The importance of protecting consumer data is growing more and more urgent. And it’s a responsibility that falls in the lap of the CIO. If Mark Zuckerberg’s testimony before congress has anything to teach us, it’s that we will be held accountable–or at least called out–for the use and distribution of data. The Cambridge Analytica debacle is only an extreme example. For any company working with consumer data, there will almost certainly be an abundance of consequences for mismanaging it.
GDPR goes live this month, dangling the digital sword of Damocles over those who fail to meet stringent European privacy standards. Poised as we are for such change, it would be easy to think of data legislation as an enemy. But it needn’t be so. The Center for Humane Technology posits that whether you’re a technocrat, a legislator or an everyday Joe, we all have a common goal: developing technology that serves the needs of humanity, not technology that works against it. With this in mind, there’s considerable incentive for CIOs to be leading the charge into consumer data protection, rather than resisting or dreading it.
Compliance still eludes many
Fines for GDPR noncompliance are set to initiate on May 25th. If you’re nervous, you’re not alone. Many companies are still far from launch ready, even in Europe. According to a MediaPro survey, 59 percent of US employees haven’t even heard of the GDPR. If you’re panicking, it’s time to get it together.
Preemptively adapting to higher standards of privacy and data protection show your customers that you care, that you’re a step ahead and on top of your game. You’ll benefit from this down the line. As you dodge any fees that are taking out the competition, you’ll also have gained the trust and appreciation of your customer base. That loyalty is priceless.
The smartest CIOs have already embraced consumer data protection
Think of organic produce. In the 1990s, no produce company wanted to be saddled with the burden of regulating their cultivation process, eschewing time-honored pesticides and chemicals. But consumers spoke, and companies like Whole Foods who were on the leading edge of the organic food boom reaped the most rewards. Now, organic labels are practically the rule instead of the exception. Soon, stringent data protection will be, too. It’s better for your company to put their best foot forward voluntarily, instead of waiting until there’s no alternative. When legislation is foisted upon you and you’re scrambling to catch up, you’ll look outdated.
Some companies know this and have jumped into the data protection pool with both feet. Among the most forward at marketing “no ads” is Capsure — the storage platform with the express purpose of keeping your content private or shareable. Because they’re ad-free, the company explains, customer data isn’t getting farmed out for targeted marketing campaigns.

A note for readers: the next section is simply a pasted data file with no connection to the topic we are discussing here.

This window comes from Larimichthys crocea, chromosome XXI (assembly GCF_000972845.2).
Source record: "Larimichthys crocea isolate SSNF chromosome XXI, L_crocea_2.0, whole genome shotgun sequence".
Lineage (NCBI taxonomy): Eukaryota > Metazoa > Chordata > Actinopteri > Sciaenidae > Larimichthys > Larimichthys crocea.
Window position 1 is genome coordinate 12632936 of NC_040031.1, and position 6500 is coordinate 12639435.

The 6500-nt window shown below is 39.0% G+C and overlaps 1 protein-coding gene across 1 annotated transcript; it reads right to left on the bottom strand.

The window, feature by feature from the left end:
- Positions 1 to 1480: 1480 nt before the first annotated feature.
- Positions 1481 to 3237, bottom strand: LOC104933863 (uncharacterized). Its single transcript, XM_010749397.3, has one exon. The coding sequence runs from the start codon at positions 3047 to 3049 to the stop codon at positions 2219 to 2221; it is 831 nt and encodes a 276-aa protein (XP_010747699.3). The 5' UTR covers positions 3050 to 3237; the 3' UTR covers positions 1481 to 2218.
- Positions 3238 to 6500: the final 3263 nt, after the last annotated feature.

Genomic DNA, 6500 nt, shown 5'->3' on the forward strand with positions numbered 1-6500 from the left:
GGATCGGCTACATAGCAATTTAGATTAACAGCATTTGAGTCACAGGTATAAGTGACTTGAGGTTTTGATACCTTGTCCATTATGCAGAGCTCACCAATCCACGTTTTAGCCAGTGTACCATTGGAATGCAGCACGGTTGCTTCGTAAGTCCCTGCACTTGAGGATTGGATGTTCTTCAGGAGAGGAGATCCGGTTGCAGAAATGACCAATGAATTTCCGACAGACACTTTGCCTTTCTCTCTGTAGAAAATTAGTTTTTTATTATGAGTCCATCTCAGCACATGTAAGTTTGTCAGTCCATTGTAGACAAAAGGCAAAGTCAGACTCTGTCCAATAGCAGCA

And they’re not alone. Last month, the ad-free social media application, Vero, made headlines for garnering more than four million users amidst Facebook’s privacy woes, and Are.na, an ad-free creative platform was touted an “anti-Facebook” of sorts for its transparent model.
By creating a digital environment where people can share more freely and connect more personally, these platforms are demonstrating that data protection and a concern for consumer privacy are advantages, not burdens. Such a mentality frees them from worry about GDPR and could put them a step ahead of consumer demand for business models that don’t sell data outright.
Consider the alternatives
Of course, operating in North America means you don’t actually have to comply with the GDPR. You could instead do what some companies are doing and block all EU users, or close up any offices you may have across the pond. For some, this is preferable to the considerable legal fees and logistical headaches associated with getting compliance ready. And to be sure, if you’re a local landscaping company, for instance, you don’t need to worry too much about European markets or their regulations. But for the companies with a global consumer base, this strategy might be like chopping off the branch you’re sitting on.
Furthermore, for companies who are cutting out EU traffic, that doesn’t get rid of the specter of consumer data protection altogether. It’s possible the US will soon follow suit and establish its own regulations. But regulated or not, it’s still a CIO’s responsibility. Strong companies and good CIOs don’t take consumer data protection lightly.
Step up your data protection game by putting together a written policy that will make your compliance water tight. Perfect it with your C-suite, prioritize it in the budget, and be sure to make every single employee aware and on board at all levels of operation. That’s a strategy that will put you in step with the changing times and open you to the advantages available from the coming shift to data protection.
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